In his HubSpot survey, Eli Schwartz asked users a question and asked US customers to identify which website would be more likely to offer express shipping. You can see from the results above that more than 40% of respondents correctly identified Best Buy as the “local” website. Amazon’s brand equity likely led to some confusion for users, as many likely associated the Japanese website with it’s American counterpart, but unless you’re Amazon, chances are that this notoriety will not be as effective for your own brand.

While their results were inconclusive, with a portion of users showing no preference for domain extension, a surprisingly substantial portion do. As users become more familiar with how the web works, it’s not unreasonable to assume that the percentage of customers sensitive to ccTLD will increase.

Choosing An Implementation

If you have the financial and technical resources to do so, invest them in creating a ccTLD architecture. Not only is this Google’s suggested method, but it is something that your customers will take note of and they can make their purchasing decisions based, in part, on the domain you choose.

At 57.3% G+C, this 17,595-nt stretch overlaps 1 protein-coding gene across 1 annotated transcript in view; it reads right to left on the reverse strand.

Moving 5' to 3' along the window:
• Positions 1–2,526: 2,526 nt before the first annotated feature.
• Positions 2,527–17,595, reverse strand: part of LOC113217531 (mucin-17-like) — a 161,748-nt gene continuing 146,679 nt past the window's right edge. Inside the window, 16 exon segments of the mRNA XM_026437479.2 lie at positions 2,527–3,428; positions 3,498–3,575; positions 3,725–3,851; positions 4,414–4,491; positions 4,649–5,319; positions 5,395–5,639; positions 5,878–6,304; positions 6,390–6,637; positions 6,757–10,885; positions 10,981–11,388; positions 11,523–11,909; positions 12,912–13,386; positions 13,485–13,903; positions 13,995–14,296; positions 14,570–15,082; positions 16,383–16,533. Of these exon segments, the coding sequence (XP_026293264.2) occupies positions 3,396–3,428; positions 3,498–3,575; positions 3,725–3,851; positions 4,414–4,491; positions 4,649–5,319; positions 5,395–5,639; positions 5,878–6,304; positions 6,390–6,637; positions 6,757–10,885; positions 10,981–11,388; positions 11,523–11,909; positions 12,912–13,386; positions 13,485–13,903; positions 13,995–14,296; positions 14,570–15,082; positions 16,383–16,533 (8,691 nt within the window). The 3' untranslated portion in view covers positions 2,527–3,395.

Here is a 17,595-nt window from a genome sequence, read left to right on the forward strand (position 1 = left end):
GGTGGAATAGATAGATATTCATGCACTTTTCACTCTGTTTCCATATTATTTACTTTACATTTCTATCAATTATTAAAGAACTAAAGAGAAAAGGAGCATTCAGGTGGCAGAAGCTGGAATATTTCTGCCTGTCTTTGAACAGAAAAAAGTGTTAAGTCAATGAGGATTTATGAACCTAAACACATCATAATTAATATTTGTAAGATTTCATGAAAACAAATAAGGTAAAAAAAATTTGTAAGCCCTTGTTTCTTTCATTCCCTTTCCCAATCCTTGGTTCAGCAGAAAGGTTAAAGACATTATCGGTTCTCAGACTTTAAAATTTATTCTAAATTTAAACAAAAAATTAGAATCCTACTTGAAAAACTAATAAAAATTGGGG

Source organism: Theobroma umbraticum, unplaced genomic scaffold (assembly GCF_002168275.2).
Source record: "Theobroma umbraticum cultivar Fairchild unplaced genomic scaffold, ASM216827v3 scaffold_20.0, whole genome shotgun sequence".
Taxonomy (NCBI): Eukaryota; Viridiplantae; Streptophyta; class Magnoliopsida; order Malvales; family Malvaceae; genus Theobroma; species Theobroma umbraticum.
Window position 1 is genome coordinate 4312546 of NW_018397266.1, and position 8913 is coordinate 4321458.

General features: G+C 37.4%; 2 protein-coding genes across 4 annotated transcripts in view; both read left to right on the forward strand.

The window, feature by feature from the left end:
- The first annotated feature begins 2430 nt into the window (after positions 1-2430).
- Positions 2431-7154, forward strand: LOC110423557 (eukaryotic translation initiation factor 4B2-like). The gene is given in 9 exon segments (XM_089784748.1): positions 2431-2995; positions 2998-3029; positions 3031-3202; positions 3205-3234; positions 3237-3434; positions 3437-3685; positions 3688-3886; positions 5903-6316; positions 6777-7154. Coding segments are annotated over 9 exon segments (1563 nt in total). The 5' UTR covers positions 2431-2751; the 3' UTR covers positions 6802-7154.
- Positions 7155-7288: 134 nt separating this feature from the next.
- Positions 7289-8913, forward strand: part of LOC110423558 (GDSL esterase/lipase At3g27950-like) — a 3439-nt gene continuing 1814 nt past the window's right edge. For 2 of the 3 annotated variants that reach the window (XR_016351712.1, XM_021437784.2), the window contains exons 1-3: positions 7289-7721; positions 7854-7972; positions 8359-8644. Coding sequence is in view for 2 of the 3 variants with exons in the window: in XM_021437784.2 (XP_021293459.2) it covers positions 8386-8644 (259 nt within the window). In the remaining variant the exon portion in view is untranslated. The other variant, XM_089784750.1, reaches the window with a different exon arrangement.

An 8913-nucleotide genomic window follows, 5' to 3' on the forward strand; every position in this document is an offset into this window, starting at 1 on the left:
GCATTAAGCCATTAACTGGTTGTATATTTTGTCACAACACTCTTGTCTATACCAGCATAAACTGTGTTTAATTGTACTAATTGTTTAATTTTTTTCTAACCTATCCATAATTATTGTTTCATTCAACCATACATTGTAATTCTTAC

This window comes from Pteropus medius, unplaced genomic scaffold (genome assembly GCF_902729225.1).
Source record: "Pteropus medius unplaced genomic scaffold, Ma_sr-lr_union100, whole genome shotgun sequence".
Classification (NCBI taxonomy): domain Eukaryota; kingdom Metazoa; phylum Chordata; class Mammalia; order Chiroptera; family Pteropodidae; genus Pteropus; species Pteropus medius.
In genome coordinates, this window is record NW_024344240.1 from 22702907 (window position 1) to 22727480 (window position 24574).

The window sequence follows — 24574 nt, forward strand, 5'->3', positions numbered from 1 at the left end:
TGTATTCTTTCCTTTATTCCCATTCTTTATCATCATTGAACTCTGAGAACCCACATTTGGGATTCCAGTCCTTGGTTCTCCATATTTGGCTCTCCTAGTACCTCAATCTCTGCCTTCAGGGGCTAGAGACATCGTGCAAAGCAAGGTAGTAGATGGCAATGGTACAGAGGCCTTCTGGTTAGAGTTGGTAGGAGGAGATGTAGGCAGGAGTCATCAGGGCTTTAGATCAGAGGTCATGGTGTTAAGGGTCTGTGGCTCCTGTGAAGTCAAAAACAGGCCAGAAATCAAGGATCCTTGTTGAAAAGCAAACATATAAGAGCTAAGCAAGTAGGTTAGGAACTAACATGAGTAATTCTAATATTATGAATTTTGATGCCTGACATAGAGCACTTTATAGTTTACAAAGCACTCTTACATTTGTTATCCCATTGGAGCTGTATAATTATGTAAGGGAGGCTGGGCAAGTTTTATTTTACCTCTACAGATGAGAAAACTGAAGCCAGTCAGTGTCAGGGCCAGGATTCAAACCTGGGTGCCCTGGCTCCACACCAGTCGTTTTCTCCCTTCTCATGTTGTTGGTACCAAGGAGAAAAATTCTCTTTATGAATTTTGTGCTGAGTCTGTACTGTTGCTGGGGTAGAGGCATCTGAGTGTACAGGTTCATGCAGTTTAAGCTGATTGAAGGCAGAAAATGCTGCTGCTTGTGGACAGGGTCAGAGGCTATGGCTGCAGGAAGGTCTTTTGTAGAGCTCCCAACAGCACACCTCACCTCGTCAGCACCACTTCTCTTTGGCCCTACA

If you’re unsure how effective country specific domain’s will be with your current customer base, you can test how effective it will be using Adwords. When building search display ads for your targeted companies, you can modify the display URL to show a ccTLD. For example, while the ad we display might direct users to trinityinsight.com, we could make the text display trinityinsight.fr. By monitoring the click through rate (CTR), we’ll get an idea on how much the domain of our site matters to users.

Implementing language or country specific domains should always be what your company is aiming for if you’re serious about growing internationally. Root folders or subdomains will give you the ability to tailor your content to reach these other countries, but they will not be as effective from a branding perspective as a separate domain would.

Thanks to the internet, your business can reach more customers than it ever could before, often with far less overhead. Building out localized versions of your content can be expensive and difficult, but it can also lead to increased revenue by putting your brand in front of an entirely new market.

Whether you’re ready to make the jump and launch entirely new websites, or you opt to start with a subdomain, a international launch can prove to be one of the most financially rewarding investments your company can make.